The road south out of Harare, the capital of Zimbabwe, is long and dusty. Our guide, Tsuri, drives my wife and I ever southward in the dawn light, before the African sun reaches its full power. We drive past reclaimed white farms and Shona villages and rounded kopje boulders (Dutch for “little head”) set amid maize fields, past rivers and thorn-clad acacias, past vervet monkeys sitting atop fence posts, past small girls offering honey for sale by the side of the road, past the steady stream of buses shuttling Zimbabwe’s diaspora workers home from South Africa.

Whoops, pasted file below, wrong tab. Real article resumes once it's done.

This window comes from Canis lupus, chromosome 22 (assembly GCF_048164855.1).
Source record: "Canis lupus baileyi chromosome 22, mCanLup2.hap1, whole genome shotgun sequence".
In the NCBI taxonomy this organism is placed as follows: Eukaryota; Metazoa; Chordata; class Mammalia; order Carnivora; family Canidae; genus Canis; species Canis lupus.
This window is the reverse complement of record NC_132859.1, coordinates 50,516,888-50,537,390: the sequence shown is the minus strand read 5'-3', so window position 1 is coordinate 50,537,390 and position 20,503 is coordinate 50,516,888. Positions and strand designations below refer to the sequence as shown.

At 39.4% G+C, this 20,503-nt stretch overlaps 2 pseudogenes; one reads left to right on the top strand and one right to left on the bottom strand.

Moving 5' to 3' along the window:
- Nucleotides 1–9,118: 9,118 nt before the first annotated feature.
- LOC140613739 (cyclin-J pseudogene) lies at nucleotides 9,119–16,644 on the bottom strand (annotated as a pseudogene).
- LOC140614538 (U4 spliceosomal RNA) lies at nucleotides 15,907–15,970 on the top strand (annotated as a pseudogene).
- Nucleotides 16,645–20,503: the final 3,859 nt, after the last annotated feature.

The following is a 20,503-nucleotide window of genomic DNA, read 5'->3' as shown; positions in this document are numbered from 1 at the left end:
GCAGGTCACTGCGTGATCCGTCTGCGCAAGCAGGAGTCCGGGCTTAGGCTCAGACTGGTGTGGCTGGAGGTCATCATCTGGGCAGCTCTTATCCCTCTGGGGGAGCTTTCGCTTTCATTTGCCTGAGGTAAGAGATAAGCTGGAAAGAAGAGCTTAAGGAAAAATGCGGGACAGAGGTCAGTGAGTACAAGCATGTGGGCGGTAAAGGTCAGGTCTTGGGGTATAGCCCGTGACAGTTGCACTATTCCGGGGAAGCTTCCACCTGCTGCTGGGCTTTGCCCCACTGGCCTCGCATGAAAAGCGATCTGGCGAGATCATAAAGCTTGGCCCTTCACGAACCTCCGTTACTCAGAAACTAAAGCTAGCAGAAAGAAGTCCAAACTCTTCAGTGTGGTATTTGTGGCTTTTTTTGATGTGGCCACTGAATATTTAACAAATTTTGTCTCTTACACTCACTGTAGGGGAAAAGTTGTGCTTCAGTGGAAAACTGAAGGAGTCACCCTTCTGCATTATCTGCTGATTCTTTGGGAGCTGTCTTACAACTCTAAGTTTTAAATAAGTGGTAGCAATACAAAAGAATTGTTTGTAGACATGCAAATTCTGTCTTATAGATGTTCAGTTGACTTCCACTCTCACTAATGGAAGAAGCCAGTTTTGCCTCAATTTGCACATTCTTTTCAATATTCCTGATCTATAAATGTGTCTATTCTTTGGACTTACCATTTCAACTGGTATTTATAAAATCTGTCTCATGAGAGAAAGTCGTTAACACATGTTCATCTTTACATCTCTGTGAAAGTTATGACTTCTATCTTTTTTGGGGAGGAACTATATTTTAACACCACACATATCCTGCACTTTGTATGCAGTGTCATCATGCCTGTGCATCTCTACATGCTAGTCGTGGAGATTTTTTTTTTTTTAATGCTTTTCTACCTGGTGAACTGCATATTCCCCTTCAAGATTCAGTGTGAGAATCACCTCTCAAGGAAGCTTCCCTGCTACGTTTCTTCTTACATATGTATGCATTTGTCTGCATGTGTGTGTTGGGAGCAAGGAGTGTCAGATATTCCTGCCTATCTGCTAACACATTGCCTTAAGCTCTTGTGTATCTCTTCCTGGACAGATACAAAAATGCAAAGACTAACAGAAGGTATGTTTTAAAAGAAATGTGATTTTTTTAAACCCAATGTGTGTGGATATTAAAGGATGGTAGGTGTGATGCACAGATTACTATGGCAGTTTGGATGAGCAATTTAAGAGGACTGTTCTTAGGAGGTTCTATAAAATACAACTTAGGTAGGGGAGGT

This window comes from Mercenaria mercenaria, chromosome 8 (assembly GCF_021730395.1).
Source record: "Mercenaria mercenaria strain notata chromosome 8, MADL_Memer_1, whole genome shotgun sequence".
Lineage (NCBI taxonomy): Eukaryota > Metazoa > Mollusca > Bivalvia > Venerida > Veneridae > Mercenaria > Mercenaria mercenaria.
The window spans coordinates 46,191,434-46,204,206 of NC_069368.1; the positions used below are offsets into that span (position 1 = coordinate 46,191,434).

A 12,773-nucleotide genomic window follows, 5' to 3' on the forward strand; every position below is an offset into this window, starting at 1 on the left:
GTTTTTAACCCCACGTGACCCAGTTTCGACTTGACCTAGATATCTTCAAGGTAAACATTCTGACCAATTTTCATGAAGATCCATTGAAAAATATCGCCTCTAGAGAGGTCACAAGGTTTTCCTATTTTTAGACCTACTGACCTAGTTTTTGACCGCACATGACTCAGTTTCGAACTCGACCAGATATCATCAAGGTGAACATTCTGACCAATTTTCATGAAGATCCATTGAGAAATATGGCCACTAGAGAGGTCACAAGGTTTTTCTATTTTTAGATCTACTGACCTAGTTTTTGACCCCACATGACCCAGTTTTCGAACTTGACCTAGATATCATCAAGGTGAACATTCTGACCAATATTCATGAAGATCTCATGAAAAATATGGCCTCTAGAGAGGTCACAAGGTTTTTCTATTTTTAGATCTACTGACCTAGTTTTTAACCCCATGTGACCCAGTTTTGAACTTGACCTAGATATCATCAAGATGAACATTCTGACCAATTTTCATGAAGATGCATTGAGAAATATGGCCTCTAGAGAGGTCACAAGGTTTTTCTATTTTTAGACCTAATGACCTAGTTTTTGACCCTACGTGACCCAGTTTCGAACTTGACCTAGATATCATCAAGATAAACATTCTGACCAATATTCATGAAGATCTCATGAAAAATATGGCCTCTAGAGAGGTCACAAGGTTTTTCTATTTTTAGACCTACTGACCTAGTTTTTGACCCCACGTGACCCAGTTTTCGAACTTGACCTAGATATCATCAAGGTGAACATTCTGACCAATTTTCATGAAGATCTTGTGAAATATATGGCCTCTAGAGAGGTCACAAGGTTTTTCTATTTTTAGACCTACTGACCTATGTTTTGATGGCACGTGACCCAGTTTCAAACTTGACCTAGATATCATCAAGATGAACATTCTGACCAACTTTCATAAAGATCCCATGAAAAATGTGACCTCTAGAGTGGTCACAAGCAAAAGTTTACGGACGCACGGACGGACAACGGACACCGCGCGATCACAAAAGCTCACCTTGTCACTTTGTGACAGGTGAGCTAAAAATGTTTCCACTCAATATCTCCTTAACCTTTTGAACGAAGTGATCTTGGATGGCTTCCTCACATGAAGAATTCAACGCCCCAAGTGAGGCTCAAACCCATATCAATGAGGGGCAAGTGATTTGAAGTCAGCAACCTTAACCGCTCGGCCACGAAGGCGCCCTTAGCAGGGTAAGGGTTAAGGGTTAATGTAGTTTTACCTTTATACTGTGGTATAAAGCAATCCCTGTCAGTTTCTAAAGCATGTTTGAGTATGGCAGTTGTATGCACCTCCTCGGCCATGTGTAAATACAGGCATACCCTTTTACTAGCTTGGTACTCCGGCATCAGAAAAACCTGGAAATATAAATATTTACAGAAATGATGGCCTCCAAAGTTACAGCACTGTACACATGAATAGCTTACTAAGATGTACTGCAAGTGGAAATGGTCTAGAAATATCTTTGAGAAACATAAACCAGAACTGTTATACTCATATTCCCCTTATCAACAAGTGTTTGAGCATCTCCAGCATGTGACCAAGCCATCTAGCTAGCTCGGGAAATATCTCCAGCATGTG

Our goal is four hours away, an immense stone city once home to a line of powerful and wealthy kings. Great Zimbabwe, as the site is known, is the largest set of stone ruins in sub-Saharan Africa—so large and intricate that when Europeans first began archaeological investigation, they simply could not believe that the ancestors of the local Shona were the builders.
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